The Cape bee is endemic to the winter rainfall region of South Africa where fires are an integral part of the ecology of the fynbos (heathland) vegetation. Of the 37 wild nests in pristine Peninsula Sandstone Fynbos in the Cape Point section of Table Mountain National Park that have been analyzed so far, only 22 could be accessed sufficiently to determine the existence of a propolis wall of which 68% had propolis walls which entirely enclosed their openings. The analysis of the 37 wild nests revealed that 78% occurred under boulders or in clefts within rocks, 11% in the ground, 8% in tree cavities, and 3% within shrubs. The analysis of 17 of these nests following a fire within the park revealed that the propolis walls materially protected the nests and retarded the fire with all the colonies surviving. The bees responded to the smoke by imbibing honey and retreating to the furthest recess of their nest cavity. The bees were required to utilize this honey for about 3 weeks after which fire-loving plants appeared and began flowering. Considerable resources were utilized in the construction of the propolis walls, which ranged in thickness from 1.5 to 40 mm (mean 5 mm). Its physical environment determines the nesting behavior of the Cape bee. The prolific use of propolis serves to insulate the nest from extremes of temperature and humidity, restricts entry, camouflages the nest, and acts as an effective fire barrier protecting nests established mostly under rocks in vegetation subjected to periodic fires.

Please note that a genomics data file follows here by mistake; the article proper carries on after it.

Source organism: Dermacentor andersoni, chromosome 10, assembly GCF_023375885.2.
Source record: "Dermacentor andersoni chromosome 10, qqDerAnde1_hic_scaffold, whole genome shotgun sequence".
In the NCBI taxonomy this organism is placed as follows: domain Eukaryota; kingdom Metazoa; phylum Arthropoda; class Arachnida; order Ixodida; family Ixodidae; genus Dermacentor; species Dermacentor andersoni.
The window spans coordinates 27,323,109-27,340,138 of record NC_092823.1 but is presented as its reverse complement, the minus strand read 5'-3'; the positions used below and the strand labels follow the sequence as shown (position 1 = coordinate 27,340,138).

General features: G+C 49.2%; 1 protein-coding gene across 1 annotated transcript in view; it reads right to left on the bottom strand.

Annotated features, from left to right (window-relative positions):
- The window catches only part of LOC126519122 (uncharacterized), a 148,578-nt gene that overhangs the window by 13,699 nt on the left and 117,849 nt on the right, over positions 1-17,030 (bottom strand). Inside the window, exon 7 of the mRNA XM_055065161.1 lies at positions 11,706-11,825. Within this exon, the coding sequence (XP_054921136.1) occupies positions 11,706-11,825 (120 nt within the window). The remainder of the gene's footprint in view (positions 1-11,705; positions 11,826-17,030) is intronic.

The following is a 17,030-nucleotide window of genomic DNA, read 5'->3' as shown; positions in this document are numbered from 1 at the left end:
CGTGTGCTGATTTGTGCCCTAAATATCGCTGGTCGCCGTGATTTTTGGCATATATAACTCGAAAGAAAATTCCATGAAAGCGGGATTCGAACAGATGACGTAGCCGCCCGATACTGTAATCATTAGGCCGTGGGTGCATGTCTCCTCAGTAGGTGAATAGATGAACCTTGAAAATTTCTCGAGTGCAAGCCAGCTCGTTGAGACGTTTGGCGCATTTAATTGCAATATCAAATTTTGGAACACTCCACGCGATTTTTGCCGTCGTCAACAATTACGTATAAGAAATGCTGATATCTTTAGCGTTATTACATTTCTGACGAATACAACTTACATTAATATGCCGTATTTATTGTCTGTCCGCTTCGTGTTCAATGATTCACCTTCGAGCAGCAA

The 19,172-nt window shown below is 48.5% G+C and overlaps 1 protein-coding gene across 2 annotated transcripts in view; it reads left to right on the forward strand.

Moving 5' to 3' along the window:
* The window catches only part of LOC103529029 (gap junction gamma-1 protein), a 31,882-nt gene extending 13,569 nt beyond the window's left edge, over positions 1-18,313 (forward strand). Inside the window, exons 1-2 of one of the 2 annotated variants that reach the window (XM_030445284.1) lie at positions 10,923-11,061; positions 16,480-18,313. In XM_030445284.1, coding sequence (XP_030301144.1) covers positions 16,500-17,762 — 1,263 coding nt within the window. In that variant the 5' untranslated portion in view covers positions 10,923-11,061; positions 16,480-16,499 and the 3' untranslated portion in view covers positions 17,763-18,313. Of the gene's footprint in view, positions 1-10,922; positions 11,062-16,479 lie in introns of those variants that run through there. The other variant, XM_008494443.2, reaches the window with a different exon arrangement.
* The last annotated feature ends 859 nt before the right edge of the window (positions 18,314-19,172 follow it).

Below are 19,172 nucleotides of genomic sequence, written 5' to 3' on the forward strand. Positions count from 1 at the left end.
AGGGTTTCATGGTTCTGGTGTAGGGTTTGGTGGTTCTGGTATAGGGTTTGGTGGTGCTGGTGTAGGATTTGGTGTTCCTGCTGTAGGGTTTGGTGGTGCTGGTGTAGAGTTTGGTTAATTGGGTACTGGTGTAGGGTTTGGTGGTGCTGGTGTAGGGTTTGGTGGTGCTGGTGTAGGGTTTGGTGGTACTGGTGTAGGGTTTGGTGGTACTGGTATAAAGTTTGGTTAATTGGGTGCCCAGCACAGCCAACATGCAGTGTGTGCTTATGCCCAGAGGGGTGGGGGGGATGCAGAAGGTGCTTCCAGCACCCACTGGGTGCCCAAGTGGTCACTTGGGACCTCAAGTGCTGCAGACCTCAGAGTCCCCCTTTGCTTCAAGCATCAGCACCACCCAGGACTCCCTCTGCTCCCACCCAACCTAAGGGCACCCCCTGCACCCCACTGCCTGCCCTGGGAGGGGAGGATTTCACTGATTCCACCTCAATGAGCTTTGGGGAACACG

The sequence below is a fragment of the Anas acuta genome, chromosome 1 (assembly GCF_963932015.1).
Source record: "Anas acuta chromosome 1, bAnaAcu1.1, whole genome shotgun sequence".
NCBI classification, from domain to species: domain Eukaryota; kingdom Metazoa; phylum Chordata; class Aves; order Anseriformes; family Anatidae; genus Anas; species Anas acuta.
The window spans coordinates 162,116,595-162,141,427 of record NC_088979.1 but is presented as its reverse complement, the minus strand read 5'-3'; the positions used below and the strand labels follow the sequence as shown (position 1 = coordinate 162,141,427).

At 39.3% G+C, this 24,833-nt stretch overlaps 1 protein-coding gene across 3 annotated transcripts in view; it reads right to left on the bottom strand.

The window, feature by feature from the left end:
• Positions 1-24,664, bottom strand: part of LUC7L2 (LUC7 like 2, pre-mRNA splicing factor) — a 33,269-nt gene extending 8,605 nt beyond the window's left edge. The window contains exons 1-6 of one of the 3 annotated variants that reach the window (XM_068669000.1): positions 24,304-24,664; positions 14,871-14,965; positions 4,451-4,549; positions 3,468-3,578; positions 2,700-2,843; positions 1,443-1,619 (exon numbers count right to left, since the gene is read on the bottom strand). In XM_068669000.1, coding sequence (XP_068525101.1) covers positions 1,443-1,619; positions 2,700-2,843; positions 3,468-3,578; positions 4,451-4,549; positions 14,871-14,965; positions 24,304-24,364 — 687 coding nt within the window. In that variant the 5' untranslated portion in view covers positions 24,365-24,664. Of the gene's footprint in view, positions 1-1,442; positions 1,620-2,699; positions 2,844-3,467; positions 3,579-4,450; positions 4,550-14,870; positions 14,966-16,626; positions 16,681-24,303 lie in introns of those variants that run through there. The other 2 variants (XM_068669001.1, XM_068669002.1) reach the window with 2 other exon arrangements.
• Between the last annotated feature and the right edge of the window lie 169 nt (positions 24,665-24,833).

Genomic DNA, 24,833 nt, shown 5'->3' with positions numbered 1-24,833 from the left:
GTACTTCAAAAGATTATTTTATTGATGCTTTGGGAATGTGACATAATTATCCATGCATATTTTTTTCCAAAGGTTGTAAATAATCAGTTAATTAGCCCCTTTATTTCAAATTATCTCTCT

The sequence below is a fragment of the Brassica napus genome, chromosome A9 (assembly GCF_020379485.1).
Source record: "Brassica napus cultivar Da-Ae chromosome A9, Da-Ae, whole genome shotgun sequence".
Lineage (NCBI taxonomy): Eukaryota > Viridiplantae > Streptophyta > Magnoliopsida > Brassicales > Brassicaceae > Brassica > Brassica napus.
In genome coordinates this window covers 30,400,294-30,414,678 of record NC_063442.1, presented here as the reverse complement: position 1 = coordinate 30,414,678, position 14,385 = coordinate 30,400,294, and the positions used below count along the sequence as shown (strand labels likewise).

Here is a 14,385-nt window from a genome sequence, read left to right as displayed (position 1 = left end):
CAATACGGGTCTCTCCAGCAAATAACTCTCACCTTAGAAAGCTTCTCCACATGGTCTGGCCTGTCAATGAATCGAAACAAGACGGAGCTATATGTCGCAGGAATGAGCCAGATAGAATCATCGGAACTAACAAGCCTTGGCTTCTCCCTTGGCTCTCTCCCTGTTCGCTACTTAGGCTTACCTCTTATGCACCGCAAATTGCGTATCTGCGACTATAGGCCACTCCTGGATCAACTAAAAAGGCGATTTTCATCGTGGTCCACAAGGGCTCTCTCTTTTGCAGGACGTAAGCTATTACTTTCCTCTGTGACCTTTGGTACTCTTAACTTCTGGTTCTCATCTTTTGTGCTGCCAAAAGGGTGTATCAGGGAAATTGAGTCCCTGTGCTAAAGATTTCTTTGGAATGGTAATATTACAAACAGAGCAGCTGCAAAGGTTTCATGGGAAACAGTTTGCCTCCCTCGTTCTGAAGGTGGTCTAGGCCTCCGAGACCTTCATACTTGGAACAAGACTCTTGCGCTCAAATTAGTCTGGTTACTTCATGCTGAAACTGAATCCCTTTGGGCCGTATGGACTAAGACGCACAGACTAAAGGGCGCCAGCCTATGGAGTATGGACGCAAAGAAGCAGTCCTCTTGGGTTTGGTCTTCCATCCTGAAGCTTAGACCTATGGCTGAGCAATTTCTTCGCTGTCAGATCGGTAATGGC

Keywords: Apis mellifera capensis; Bee nest; Firewall; Propolis.